Take a look at any of the many surveys out there and you’ll quickly see that phishing attacks have been through the roof since the start of the COVID pandemic. Even before the pandemic-related spike, the number of Phishing URLs had been steadily skyrocketing, growing by an unprecedented 640% in the year 2019. But what is scarier than the rate of increase in phishing attacks is the ease with which phishing attacks can be carried out. Hackers can very easily create a website that looks exactly like your LinkedIn, Facebook, or online banking site within 30 minutes. That’s the easiest part of the task of credential harvesting, where information like username, password, answers to secret questions and account information are collected from the unsuspecting user. The hard part, or what should be the hard part, is getting the user to follow a link back to the bogus site and enter the desired information. This is where the real trickery comes into play. But before we go any further, let’s make sure we understand the term “phishing”.
What Is Phishing?
Phishing is a type of social engineering where the attacker impersonates the identity of a trustworthy entity in an attempt to elicit an action from the user. The attacker may try to entice an employee via threat, appearance of urgency, promises of money or a huge discount. This is the bait. Attackers get extremely creative when thinking of ways to get you to click a link. They are also extremely creative when thinking of ways to deliver phishing attacks, employing email, text messages, social media posts, voice communications, ads, etc. Regardless of method, the goal is to get you to click links that download and install malicious code to steal valuable health or financial information, encrypt hard drives (ransomware), place “sleeper” applications on your network that execute at a later time when a user takes a certain action (logic bomb), collect credentials and valuable information for later use (credential harvesting), or place a rule on the user’s inbox so that the attacker gets a copy of all outbound emails.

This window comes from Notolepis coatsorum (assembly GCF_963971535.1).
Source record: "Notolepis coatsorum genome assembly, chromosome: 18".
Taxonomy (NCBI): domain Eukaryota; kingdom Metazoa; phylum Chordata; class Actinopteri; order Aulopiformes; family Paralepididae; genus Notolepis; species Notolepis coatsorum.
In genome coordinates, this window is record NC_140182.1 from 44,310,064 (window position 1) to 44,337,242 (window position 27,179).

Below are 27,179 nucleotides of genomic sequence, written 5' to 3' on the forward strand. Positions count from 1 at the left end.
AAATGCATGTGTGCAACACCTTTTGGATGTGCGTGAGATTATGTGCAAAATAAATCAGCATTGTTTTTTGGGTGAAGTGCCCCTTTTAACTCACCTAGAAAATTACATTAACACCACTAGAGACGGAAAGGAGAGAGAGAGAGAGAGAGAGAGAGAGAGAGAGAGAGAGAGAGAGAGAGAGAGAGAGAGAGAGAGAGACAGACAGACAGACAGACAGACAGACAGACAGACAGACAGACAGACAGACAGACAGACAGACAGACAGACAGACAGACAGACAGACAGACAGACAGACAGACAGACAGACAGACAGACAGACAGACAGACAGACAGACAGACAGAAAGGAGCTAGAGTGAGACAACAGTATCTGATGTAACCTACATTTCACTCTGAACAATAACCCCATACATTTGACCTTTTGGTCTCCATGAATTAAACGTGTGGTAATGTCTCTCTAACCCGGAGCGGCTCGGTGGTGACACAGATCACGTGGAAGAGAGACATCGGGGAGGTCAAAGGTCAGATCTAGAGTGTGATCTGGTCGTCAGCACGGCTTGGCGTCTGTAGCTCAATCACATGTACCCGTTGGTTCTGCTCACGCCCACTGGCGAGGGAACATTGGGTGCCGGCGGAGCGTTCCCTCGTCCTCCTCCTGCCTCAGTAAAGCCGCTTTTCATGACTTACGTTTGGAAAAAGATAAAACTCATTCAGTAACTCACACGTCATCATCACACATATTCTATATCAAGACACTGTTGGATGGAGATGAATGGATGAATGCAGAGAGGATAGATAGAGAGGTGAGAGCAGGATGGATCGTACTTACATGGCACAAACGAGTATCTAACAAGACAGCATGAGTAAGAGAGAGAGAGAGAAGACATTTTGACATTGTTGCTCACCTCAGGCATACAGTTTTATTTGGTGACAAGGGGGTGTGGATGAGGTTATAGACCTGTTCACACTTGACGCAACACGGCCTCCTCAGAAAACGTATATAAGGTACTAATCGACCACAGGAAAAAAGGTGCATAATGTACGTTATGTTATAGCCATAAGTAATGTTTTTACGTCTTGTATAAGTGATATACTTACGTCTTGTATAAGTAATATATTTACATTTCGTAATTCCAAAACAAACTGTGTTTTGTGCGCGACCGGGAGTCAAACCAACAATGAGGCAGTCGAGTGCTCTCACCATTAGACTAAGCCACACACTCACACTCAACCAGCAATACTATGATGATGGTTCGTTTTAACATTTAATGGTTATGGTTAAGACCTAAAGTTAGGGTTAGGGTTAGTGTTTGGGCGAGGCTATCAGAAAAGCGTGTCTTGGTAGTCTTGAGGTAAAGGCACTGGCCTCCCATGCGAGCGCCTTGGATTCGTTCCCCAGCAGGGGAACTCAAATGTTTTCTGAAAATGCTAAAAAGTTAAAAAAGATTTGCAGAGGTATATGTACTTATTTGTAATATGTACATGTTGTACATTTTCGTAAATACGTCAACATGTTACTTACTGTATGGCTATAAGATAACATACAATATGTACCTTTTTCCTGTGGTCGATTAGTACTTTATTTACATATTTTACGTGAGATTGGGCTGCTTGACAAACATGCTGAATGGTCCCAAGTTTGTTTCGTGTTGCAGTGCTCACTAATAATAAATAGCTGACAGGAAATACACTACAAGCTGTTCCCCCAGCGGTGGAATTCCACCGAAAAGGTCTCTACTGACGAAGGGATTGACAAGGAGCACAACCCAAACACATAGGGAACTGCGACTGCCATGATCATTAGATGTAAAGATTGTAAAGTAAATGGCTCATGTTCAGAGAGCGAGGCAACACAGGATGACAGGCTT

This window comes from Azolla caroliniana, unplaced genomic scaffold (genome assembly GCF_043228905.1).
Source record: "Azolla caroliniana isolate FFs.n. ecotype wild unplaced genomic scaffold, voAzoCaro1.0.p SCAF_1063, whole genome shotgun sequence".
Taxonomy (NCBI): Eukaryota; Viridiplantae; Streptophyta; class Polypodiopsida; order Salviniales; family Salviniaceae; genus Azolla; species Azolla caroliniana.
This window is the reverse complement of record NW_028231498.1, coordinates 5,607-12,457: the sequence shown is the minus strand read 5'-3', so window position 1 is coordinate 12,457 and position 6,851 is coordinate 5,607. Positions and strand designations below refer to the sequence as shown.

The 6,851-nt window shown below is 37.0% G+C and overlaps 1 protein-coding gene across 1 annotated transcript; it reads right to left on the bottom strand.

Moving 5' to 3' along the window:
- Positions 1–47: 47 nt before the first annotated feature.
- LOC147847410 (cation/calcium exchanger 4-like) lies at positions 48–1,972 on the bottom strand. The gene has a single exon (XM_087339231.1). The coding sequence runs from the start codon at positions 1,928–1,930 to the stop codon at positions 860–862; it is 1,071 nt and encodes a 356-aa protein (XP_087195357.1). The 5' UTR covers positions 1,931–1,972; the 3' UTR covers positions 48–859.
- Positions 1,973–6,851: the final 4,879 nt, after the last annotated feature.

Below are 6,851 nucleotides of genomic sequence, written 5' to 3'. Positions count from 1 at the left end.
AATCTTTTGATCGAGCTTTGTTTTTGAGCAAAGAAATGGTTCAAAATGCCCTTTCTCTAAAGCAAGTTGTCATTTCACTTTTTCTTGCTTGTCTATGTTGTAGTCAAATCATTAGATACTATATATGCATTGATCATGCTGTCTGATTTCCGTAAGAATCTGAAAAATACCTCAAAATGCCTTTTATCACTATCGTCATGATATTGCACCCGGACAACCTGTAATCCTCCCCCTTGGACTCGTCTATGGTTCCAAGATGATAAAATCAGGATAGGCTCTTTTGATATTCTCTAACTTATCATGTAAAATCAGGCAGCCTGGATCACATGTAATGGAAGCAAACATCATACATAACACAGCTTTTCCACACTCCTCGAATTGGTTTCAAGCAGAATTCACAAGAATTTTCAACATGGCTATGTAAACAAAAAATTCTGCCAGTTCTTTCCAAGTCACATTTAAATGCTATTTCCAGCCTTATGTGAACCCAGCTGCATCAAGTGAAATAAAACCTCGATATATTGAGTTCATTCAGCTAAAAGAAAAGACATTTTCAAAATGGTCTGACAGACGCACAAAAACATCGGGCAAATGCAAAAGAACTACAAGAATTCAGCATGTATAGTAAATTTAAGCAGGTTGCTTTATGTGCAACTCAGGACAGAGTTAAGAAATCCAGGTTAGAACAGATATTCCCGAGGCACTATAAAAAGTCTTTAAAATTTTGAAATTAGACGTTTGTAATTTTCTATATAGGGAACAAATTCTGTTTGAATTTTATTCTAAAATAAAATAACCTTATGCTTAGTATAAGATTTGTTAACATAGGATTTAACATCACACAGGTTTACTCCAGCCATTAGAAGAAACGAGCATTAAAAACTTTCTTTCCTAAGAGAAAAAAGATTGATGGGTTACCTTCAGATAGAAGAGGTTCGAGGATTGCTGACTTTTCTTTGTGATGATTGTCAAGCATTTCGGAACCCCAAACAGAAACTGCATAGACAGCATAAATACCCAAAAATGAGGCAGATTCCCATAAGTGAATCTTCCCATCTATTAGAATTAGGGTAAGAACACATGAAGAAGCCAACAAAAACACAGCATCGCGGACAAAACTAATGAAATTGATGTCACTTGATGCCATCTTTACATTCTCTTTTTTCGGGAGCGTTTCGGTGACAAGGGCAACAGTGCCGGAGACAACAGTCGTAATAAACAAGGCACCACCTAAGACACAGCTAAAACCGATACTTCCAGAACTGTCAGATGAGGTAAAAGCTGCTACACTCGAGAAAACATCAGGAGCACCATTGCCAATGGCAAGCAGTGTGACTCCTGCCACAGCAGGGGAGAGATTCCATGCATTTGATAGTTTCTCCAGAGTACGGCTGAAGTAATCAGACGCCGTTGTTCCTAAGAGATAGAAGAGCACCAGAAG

As long as phishing has been around, it is still the most common type of cyberattack. A recent survey revealed that 96% of organizations rank email phishing scams, end user carelessness and social engineering as the top three threats to business security and operations.
Who Is At Risk?
If you use email, social media, texting, instant messaging, or voice communications, you are a potential phishing victim. Past attempts used to cast a wide net in a volume approach, gleaning whatever valuable information they could discover. This progressed to a targeted form of attack called spear phishing, where attempts are customized by name, occupation, title, and other specific information to give the appearance of valid communication from someone who has an existing relationship with your organization. Today’s attacks are now even more targeted. Executives are often chosen because they are easily identifiable (their contact information is public), and they are more likely to possess or have access to the most sensitive data. This is called whaling (the BIG phish). Surprisingly still, entry level employees are targeted at almost the same rate as C-level executives. This means that cyber-security awareness at a company-wide level is of the utmost importance. The first step in that awareness program involves recognizing the types and warning signs of a phishing attack.
Types of Phishing Attacks